Pennation (Fig. 7) is commonly seen in the physical arrangement of the muscle fibers, which are inclined to the line of action of the muscle by an angle (also called pennate angle) [7]. As the pennate angle ξ of the muscle fibers increases, the muscles begin to favor resisting external forces over producing larger strokes. In this case study, we study a two-stage pennate mechanism comprising four FREEs inclined at a specified angle. Stage 1 is composed of two FREEs, whose one end is connected at the bottom with a pin connector *O*, and the other end is fixed by a floating hinge support as shown in Fig. 7. Stage 2 FREEs emanate from the hinge support and culminate in connection *B*. The deflection of the stage 1 adds to the deflection of stage 2, resulting in an amplified net deflection at *B*. Due to the symmetric nature of the problem, only one half of the mechanism is analyzed. The PRB analysis consists of three steps.

*A*and

*B*in terms of PRB joint angles and linear spring deformation.

**x**= (

*x*

_{A},

*y*

_{A},

*x*

_{B},

*y*

_{B}) and $q=(\theta i1,\theta i2,li)$, for

*i*= 1…2.

**J**is the Jacobian matrix.

*F*

_{xA}acting at

*A*in the

*x*-direction constrains

*A*against moving in this direction. This constraint is physically enforced due to the adjustable hinge support. Similarly, a force

*F*

_{xB}acting at

*B*prevents

*x*-displacement enforced by the symmetry condition. Furthermore, force

*F*

_{a}acts at the linear springs to simulate FREE pressurization.

*i*= 1, 2 is the virtual change in the extensional springs of the FREEs, and $q=[\theta i1,\theta i2,\delta li]$ for

*i*= 1, 2 are the virtual changes in the rotations and extensional spring deflections of the FREEs.

*F*= [

*F*

_{xA}

*F*

_{xB}] represents external constraint loads acting on the system. The strain energy stored in the system is due to the torsional and extensional springs and is given by

*q*and constraint forces

*F*

_{xA}and

*F*

_{xB}. The two additional equations are obtained from constraining

*x*-displacements of points

*A*and

*B*

Figure 7 also details the results from analysis and corresponding experimental validation for the two-stage dyad configuration composed of FREEs having $(\alpha =30,\lambda =6,Pa=20psi)$. We observe that the stroke generated increases with pennate angle up to a threshold value of $\xi \u224822deg$ and then decreases. The maximum deflection at the threshold pennate angle is three times the axial contraction of the FREE (taken at $\theta =90deg$). However, the actuation force generated at *B* increases nonlinearly with pennate angle and reaches a maximum value at $\xi =90deg$. These studies indicate that the dyad topology of FREEs can be an effective building block for soft robots, as it can modulate between high stroke-low force and low stroke-high force scenarios by varying the pennate angle.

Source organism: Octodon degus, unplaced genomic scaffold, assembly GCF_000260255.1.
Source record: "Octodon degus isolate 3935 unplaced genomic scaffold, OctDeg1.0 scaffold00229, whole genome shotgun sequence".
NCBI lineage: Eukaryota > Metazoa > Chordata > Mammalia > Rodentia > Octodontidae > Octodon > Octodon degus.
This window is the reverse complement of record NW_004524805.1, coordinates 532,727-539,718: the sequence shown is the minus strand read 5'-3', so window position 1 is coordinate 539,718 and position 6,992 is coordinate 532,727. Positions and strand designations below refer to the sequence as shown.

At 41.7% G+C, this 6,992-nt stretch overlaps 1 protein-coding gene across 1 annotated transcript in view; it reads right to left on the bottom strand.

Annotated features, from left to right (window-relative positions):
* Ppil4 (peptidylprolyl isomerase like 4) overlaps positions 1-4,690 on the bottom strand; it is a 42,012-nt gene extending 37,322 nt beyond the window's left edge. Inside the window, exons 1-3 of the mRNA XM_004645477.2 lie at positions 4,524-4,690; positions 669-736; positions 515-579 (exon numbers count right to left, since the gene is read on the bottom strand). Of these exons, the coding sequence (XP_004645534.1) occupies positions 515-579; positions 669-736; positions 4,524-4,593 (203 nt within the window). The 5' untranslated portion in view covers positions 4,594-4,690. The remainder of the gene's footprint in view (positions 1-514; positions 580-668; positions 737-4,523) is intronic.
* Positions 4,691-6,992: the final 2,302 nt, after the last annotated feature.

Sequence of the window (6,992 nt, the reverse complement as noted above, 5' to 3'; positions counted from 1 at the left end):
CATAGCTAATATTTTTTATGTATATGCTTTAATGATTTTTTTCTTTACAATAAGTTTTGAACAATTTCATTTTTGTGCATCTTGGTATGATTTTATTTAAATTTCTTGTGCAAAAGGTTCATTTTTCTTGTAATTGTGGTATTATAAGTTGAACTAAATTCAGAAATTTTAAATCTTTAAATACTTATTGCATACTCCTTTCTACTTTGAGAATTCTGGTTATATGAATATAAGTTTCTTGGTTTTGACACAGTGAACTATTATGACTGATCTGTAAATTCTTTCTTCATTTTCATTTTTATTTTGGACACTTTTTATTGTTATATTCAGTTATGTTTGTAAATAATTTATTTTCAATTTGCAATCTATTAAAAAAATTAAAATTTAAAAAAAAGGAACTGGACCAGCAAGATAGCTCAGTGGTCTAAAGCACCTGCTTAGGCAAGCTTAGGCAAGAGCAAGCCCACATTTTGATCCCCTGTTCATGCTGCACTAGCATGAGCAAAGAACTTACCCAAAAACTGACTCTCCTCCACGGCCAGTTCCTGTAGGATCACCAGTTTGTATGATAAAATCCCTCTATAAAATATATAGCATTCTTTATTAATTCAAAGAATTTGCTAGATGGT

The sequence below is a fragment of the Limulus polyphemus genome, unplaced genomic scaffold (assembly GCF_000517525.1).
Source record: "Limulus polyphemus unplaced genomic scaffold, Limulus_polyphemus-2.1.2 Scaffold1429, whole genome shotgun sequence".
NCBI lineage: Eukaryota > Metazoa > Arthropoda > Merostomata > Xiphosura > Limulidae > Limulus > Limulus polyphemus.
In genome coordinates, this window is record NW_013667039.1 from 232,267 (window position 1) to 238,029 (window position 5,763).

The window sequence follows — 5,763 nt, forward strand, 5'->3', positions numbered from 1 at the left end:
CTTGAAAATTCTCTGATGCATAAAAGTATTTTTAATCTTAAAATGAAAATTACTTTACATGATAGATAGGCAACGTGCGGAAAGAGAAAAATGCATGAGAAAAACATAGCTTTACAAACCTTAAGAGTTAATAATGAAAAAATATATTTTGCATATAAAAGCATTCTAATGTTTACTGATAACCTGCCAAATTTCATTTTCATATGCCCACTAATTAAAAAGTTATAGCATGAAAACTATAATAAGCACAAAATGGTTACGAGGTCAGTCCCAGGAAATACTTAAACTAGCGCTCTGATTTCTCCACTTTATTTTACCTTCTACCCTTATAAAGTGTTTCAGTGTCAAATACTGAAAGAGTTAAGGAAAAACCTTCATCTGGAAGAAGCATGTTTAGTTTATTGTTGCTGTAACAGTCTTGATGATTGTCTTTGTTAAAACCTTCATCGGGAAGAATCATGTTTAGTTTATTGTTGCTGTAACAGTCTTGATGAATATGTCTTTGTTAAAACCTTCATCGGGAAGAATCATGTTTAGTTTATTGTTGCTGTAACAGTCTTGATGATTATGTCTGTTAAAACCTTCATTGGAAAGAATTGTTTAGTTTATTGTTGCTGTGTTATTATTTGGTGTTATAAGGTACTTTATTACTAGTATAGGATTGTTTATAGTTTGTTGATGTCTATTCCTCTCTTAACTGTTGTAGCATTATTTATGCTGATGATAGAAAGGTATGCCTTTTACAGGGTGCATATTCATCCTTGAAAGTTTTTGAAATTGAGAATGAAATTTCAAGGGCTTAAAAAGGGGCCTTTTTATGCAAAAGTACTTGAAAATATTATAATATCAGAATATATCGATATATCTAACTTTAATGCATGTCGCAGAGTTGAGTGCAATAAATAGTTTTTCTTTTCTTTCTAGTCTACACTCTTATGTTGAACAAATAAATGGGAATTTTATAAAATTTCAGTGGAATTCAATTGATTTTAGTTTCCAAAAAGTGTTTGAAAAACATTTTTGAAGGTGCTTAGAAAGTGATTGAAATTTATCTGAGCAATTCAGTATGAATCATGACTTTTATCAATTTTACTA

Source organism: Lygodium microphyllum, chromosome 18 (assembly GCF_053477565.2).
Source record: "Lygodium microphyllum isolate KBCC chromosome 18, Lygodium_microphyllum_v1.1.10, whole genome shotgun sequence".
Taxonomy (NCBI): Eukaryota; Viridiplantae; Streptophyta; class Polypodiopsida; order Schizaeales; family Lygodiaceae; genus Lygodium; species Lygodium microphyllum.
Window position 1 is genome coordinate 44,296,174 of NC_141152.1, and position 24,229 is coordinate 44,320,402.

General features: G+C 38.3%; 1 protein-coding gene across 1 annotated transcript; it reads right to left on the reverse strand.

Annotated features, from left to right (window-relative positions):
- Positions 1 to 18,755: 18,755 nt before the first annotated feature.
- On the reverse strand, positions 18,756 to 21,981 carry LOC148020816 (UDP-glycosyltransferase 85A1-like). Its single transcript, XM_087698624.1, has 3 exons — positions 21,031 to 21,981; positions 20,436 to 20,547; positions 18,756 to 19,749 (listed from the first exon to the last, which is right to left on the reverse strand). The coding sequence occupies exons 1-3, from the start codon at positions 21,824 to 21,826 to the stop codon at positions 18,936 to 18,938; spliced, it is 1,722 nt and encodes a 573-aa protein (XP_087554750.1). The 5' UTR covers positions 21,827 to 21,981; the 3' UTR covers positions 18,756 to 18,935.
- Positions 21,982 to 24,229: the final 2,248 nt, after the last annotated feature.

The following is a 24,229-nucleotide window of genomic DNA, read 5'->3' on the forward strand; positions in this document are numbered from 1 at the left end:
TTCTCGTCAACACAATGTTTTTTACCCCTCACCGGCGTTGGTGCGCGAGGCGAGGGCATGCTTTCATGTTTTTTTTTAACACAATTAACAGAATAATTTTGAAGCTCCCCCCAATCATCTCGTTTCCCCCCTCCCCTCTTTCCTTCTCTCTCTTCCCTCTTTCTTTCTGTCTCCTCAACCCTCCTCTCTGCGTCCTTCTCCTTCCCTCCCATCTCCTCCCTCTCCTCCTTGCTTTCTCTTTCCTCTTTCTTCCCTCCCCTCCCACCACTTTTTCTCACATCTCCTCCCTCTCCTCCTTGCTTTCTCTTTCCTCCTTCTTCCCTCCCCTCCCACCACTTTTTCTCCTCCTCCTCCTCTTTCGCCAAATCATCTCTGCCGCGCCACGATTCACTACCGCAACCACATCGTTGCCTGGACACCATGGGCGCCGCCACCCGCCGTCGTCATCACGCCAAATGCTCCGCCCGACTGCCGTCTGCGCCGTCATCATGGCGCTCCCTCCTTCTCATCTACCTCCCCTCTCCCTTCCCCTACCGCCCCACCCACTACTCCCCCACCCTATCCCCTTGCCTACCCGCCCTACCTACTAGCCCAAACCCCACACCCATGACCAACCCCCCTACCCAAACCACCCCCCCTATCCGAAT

### 4.2 Compliant Gripper.

Soft grippers are increasingly popular because of their safety and adaptability [26,27] by distributing forces evenly along the object being gripped. In this section, we present the design of a soft gripper that consists of a network of FREEs as shown in Fig. 8. The gripper is composed of two parts: the soft region comprising four FREEs that actuate the gripper and form a shape morphing gripping surface and a rigid portion made from stainless steel wires that support the soft components and provide more gripping force. The gripper leverages the combined action of the FREE deformation and the kinematics of the geometric arrangement toward the gripping action. Analysis of the gripper involves modeling both the FREEs and wires using the PRB parameters. The PRB model for the wire is similar to Fig. 2 with two torsional springs, but with a rigid member instead of a linear spring simulating large axial stiffness, and no actuation force implying passive deformation. The torsional spring constants are evaluated similar to the procedure in Eq. (4). Just as in the previous example, the analysis is carried out in three steps.

*A*and

*B*. The bifurcation is required because the gripper represents a parallel mechanism. We formulate the kinematic loop closure equations [28] to obtain the coordinates of points

*A*and

*B*as a function of internal deflection parameters. The coordinates can then be expressed as a nonlinear function of the PRB angles using forward kinematics.